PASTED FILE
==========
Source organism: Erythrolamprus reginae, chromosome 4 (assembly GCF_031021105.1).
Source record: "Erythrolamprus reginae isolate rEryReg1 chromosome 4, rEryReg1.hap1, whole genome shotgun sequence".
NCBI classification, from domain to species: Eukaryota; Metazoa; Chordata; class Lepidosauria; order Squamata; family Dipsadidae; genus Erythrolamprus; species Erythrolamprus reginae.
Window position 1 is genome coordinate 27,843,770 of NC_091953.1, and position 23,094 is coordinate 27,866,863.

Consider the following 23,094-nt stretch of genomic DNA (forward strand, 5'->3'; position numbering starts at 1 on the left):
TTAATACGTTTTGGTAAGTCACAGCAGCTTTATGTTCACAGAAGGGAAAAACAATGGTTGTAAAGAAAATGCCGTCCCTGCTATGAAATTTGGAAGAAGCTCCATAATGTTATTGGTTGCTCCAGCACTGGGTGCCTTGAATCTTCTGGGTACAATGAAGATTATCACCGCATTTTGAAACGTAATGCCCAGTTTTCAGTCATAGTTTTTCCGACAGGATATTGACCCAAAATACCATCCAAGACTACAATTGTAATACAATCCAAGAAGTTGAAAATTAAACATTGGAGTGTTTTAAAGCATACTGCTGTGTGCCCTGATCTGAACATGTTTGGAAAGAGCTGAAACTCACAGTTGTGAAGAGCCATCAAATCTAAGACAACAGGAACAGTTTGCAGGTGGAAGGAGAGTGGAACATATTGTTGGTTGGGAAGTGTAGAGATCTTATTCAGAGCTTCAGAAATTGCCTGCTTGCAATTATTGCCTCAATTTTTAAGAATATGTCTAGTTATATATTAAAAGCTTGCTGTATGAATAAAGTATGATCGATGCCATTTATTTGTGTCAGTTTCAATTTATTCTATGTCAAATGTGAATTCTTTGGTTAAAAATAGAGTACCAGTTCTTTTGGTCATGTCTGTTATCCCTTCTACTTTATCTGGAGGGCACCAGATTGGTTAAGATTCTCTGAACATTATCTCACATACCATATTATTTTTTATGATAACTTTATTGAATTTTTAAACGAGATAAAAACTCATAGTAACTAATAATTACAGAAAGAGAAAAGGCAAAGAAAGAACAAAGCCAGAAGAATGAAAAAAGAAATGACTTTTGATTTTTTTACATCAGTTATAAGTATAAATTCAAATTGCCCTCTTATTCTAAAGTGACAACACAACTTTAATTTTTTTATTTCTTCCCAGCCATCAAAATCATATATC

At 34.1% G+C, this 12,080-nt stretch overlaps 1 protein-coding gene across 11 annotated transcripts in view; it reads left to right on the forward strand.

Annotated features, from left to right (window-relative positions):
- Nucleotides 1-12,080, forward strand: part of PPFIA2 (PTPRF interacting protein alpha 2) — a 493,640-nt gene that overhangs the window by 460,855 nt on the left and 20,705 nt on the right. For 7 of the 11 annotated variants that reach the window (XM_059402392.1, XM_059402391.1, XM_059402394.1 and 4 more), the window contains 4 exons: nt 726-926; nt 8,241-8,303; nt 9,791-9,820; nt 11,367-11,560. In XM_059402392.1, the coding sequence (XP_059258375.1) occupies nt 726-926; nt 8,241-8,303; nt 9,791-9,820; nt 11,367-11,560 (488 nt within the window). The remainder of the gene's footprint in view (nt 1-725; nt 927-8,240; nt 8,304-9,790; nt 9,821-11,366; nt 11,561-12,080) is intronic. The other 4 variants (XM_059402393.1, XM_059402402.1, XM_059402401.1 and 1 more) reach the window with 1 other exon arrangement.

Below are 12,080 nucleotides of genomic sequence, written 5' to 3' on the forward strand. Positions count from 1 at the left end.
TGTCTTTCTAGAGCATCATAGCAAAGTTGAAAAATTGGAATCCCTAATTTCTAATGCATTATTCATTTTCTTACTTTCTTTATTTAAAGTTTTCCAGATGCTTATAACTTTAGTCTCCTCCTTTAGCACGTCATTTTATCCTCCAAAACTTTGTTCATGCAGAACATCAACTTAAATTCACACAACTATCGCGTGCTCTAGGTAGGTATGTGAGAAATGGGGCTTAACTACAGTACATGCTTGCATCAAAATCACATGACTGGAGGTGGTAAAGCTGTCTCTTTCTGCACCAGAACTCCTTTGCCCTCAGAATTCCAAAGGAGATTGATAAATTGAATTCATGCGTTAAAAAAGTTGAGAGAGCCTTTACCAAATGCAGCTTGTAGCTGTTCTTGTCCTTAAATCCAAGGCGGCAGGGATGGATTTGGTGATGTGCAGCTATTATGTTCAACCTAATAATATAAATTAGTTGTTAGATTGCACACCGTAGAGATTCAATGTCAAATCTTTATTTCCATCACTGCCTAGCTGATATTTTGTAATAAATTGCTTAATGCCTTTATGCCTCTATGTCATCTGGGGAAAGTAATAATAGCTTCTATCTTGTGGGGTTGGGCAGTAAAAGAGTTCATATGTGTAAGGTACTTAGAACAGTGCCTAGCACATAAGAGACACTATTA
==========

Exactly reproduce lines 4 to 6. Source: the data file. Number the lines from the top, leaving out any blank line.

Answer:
Window position 1 is genome coordinate 27,843,770 of NC_091953.1, and position 23,094 is coordinate 27,866,863.

Consider the following 23,094-nt stretch of genomic DNA (forward strand, 5'->3'; position numbering starts at 1 on the left):
TTAATACGTTTTGGTAAGTCACAGCAGCTTTATGTTCACAGAAGGGAAAAACAATGGTTGTAAAGAAAATGCCGTCCCTGCTATGAAATTTGGAAGAAGCTCCATAATGTTATTGGTTGCTCCAGCACTGGGTGCCTTGAATCTTCTGGGTACAATGAAGATTATCACCGCATTTTGAAACGTAATGCCCAGTTTTCAGTCATAGTTTTTCCGACAGGATATTGACCCAAAATACCATCCAAGACTACAATTGTAATACAATCCAAGAAGTTGAAAATTAAACATTGGAGTGTTTTAAAGCATACTGCTGTGTGCCCTGATCTGAACATGTTTGGAAAGAGCTGAAACTCACAGTTGTGAAGAGCCATCAAATCTAAGACAACAGGAACAGTTTGCAGGTGGAAGGAGAGTGGAACATATTGTTGGTTGGGAAGTGTAGAGATCTTATTCAGAGCTTCAGAAATTGCCTGCTTGCAATTATTGCCTCAATTTTTAAGAATATGTCTAGTTATATATTAAAAGCTTGCTGTATGAATAAAGTATGATCGATGCCATTTATTTGTGTCAGTTTCAATTTATTCTATGTCAAATGTGAATTCTTTGGTTAAAAATAGAGTACCAGTTCTTTTGGTCATGTCTGTTATCCCTTCTACTTTATCTGGAGGGCACCAGATTGGTTAAGATTCTCTGAACATTATCTCACATACCATATTATTTTTTATGATAACTTTATTGAATTTTTAAACGAGATAAAAACTCATAGTAACTAATAATTACAGAAAGAGAAAAGGCAAAGAAAGAACAAAGCCAGAAGAATGAAAAAAGAAATGACTTTTGATTTTTTTACATCAGTTATAAGTATAAATTCAAATTGCCCTCTTATTCTAAAGTGACAACACAACTTTAATTTTTTTATTTCTTCCCAGCCATCAAAATCATATATC